Issue Briefs

America’s D-Day Pledge To Leadership Still Strong

By Rebecca L. Grant, Ph.D.
June 6, 2024 – June 6, 1944, is remembered as a moment of great triumph and sacrifice and the beginning of America’s global leadership. Bonds were forged with allies Great Britain and Canada on the beaches of Normandy. Less than a year later, Hitler was defeated, and the peace won in Europe has lasted to this day. Freedom guaranteed by NATO extends to 32 nations and holds across Europe from Helsinki to Istanbul.

But Europe is not calm. Vladimir Putin pours Russia’s resources into the illegal invasion of Ukraine and the Chinese Communist Party enables Russia’s war. NATO allies are shoring up defenses of their borders, ports, and capital cities. Putin recently issued new threats against NATO nations. His threats and militarism are part of how he holds onto power.

Americans have not forgotten the commitment sealed in blood on D-Day.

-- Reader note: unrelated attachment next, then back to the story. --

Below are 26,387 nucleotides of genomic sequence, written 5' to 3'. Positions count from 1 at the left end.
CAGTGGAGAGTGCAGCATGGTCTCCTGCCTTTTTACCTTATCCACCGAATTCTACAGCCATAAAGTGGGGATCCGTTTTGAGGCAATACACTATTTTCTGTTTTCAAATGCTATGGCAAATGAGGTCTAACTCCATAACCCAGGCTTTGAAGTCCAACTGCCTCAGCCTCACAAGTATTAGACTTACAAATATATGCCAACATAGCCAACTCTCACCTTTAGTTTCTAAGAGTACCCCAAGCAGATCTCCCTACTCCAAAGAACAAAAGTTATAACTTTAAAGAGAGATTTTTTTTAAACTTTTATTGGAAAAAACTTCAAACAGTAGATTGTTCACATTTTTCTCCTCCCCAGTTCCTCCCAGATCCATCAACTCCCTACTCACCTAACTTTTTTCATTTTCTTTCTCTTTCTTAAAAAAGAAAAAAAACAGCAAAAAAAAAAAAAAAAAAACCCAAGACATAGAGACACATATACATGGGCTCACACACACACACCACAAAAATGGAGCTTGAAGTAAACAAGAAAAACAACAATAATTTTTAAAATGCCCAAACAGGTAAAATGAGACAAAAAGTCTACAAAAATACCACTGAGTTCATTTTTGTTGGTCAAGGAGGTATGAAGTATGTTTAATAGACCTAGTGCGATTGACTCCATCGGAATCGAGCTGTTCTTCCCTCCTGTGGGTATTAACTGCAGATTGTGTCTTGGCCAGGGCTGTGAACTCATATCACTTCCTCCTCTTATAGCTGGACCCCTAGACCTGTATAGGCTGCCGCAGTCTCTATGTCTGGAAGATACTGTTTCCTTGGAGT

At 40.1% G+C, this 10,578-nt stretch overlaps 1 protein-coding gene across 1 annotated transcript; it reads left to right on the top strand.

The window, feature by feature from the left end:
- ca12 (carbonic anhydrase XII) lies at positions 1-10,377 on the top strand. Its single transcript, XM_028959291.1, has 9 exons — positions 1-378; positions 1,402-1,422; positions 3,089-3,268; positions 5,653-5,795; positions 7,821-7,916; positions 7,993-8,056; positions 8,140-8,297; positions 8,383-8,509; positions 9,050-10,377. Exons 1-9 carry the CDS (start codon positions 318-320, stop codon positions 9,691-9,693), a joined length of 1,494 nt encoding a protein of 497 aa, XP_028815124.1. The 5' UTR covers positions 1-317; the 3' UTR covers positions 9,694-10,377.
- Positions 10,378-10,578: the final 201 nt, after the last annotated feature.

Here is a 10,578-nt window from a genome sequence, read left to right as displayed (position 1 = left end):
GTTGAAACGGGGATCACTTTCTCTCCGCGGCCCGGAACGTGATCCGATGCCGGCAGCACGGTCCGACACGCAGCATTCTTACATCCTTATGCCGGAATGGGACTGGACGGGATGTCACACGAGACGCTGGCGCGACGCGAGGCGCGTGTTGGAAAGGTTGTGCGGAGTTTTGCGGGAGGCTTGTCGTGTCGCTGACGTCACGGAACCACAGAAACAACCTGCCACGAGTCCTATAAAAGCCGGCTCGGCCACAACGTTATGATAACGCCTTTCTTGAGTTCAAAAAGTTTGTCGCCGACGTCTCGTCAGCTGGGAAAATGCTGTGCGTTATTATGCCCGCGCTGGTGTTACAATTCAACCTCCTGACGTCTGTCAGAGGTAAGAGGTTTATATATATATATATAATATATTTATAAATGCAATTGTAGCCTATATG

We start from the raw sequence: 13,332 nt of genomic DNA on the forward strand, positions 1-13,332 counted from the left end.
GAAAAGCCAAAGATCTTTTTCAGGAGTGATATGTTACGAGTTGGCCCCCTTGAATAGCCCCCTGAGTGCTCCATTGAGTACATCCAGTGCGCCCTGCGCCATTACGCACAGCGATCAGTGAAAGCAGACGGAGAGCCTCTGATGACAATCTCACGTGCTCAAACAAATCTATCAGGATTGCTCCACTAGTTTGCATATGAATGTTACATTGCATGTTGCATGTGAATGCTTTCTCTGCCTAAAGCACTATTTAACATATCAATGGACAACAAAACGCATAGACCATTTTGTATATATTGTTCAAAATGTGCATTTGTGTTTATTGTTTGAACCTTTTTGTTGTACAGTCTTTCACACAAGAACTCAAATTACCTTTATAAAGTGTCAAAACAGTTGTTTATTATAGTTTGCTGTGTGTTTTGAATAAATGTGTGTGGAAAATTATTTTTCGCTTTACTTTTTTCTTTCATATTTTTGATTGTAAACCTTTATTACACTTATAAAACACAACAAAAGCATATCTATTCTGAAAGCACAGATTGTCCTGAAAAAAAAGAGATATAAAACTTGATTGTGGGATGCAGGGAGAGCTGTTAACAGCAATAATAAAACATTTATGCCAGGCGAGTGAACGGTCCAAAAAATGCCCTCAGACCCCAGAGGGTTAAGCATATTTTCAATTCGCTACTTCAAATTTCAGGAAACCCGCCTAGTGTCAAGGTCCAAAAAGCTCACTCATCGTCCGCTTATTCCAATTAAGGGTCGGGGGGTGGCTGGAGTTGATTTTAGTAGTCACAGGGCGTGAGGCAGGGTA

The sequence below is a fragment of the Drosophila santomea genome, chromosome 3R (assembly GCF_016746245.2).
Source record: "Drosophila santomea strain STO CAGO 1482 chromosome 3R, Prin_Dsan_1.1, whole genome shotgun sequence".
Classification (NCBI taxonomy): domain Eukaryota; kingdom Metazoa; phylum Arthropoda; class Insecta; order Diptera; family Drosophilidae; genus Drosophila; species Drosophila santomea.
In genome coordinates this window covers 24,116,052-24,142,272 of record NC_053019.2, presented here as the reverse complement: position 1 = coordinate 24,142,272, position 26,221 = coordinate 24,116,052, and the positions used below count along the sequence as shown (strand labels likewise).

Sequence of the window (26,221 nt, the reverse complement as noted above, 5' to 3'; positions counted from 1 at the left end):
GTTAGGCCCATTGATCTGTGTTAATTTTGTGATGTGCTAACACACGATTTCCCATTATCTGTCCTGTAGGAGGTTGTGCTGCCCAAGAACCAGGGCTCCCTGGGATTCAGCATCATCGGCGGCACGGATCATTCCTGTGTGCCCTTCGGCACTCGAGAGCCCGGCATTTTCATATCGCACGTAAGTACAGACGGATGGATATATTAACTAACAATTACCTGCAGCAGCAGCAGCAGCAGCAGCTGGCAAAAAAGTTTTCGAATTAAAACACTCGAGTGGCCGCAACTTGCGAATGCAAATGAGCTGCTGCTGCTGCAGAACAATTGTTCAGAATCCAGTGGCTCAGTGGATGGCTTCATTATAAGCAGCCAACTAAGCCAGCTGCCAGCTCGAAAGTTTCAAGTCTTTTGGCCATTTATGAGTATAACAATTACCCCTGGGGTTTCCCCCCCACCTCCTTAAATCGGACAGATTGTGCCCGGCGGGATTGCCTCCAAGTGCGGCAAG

NATO is firm in its long-term pledge to assist Ukraine. Once again, America is the arsenal of democracy, supplying tanks, fighters and artillery to European partners, working to speed up an industrial base built for deterrence, not wartime surge. In July, NATO allies will mark the 75th anniversary of the alliance with meetings in Washington.

American leadership is more important than ever. Heirs of the “greatest generation” are facing up to threats from China, Russia and their cohorts. This threat is unlike anything seen in American history because it imperils America’s economy. To win, America must guard its economic security and its high technology base. The heroes who fought on D-Day would expect nothing less.

The opinions expressed in this article are solely the author’s.

This article was originally published on the Lexington Institute

Rebecca Grant is President of IRIS Independent Research and a Visiting Fellow of the Lexington Institute.